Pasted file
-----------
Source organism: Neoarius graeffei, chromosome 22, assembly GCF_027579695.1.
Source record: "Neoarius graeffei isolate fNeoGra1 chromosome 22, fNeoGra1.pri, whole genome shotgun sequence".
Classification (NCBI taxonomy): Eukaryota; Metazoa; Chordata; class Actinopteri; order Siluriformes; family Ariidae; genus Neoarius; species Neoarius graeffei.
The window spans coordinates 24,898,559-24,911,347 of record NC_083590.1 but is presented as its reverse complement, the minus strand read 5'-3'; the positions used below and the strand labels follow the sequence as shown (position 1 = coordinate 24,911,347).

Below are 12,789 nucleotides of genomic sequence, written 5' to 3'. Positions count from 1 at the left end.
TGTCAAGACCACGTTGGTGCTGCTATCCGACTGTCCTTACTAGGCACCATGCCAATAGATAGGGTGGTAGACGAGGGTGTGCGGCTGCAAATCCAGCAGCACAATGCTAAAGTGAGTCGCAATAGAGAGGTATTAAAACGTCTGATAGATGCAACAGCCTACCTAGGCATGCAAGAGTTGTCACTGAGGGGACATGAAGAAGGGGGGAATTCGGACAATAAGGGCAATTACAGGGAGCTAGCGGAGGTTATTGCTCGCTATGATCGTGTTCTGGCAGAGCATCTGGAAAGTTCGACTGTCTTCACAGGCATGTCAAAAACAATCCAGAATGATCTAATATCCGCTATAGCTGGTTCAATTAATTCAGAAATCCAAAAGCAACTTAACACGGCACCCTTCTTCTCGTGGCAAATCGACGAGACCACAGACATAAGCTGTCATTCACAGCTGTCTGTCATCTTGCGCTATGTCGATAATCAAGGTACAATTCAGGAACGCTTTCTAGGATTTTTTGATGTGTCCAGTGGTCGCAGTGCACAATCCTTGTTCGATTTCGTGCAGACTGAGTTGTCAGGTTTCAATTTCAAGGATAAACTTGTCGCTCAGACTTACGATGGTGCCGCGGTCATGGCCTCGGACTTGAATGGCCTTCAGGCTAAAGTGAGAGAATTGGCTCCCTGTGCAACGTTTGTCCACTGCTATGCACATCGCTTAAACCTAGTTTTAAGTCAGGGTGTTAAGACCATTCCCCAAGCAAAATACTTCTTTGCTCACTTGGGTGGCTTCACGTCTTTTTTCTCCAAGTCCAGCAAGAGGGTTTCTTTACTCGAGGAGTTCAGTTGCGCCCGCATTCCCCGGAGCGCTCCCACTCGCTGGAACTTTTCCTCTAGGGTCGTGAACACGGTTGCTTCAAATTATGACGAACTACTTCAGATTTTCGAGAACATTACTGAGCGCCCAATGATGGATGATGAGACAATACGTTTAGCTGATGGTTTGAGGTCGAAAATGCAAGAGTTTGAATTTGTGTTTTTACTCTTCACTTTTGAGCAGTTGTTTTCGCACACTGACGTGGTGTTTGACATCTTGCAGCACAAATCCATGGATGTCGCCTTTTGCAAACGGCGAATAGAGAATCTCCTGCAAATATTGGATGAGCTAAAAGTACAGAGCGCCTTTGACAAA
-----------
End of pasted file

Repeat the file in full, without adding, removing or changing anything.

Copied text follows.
Source organism: Neoarius graeffei, chromosome 22, assembly GCF_027579695.1.
Source record: "Neoarius graeffei isolate fNeoGra1 chromosome 22, fNeoGra1.pri, whole genome shotgun sequence".
Classification (NCBI taxonomy): Eukaryota; Metazoa; Chordata; class Actinopteri; order Siluriformes; family Ariidae; genus Neoarius; species Neoarius graeffei.
The window spans coordinates 24,898,559-24,911,347 of record NC_083590.1 but is presented as its reverse complement, the minus strand read 5'-3'; the positions used below and the strand labels follow the sequence as shown (position 1 = coordinate 24,911,347).

Below are 12,789 nucleotides of genomic sequence, written 5' to 3'. Positions count from 1 at the left end.
TGTCAAGACCACGTTGGTGCTGCTATCCGACTGTCCTTACTAGGCACCATGCCAATAGATAGGGTGGTAGACGAGGGTGTGCGGCTGCAAATCCAGCAGCACAATGCTAAAGTGAGTCGCAATAGAGAGGTATTAAAACGTCTGATAGATGCAACAGCCTACCTAGGCATGCAAGAGTTGTCACTGAGGGGACATGAAGAAGGGGGGAATTCGGACAATAAGGGCAATTACAGGGAGCTAGCGGAGGTTATTGCTCGCTATGATCGTGTTCTGGCAGAGCATCTGGAAAGTTCGACTGTCTTCACAGGCATGTCAAAAACAATCCAGAATGATCTAATATCCGCTATAGCTGGTTCAATTAATTCAGAAATCCAAAAGCAACTTAACACGGCACCCTTCTTCTCGTGGCAAATCGACGAGACCACAGACATAAGCTGTCATTCACAGCTGTCTGTCATCTTGCGCTATGTCGATAATCAAGGTACAATTCAGGAACGCTTTCTAGGATTTTTTGATGTGTCCAGTGGTCGCAGTGCACAATCCTTGTTCGATTTCGTGCAGACTGAGTTGTCAGGTTTCAATTTCAAGGATAAACTTGTCGCTCAGACTTACGATGGTGCCGCGGTCATGGCCTCGGACTTGAATGGCCTTCAGGCTAAAGTGAGAGAATTGGCTCCCTGTGCAACGTTTGTCCACTGCTATGCACATCGCTTAAACCTAGTTTTAAGTCAGGGTGTTAAGACCATTCCCCAAGCAAAATACTTCTTTGCTCACTTGGGTGGCTTCACGTCTTTTTTCTCCAAGTCCAGCAAGAGGGTTTCTTTACTCGAGGAGTTCAGTTGCGCCCGCATTCCCCGGAGCGCTCCCACTCGCTGGAACTTTTCCTCTAGGGTCGTGAACACGGTTGCTTCAAATTATGACGAACTACTTCAGATTTTCGAGAACATTACTGAGCGCCCAATGATGGATGATGAGACAATACGTTTAGCTGATGGTTTGAGGTCGAAAATGCAAGAGTTTGAATTTGTGTTTTTACTCTTCACTTTTGAGCAGTTGTTTTCGCACACTGACGTGGTGTTTGACATCTTGCAGCACAAATCCATGGATGTCGCCTTTTGCAAACGGCGAATAGAGAATCTCCTGCAAATATTGGATGAGCTAAAAGTACAGAGCGCCTTTGACAAA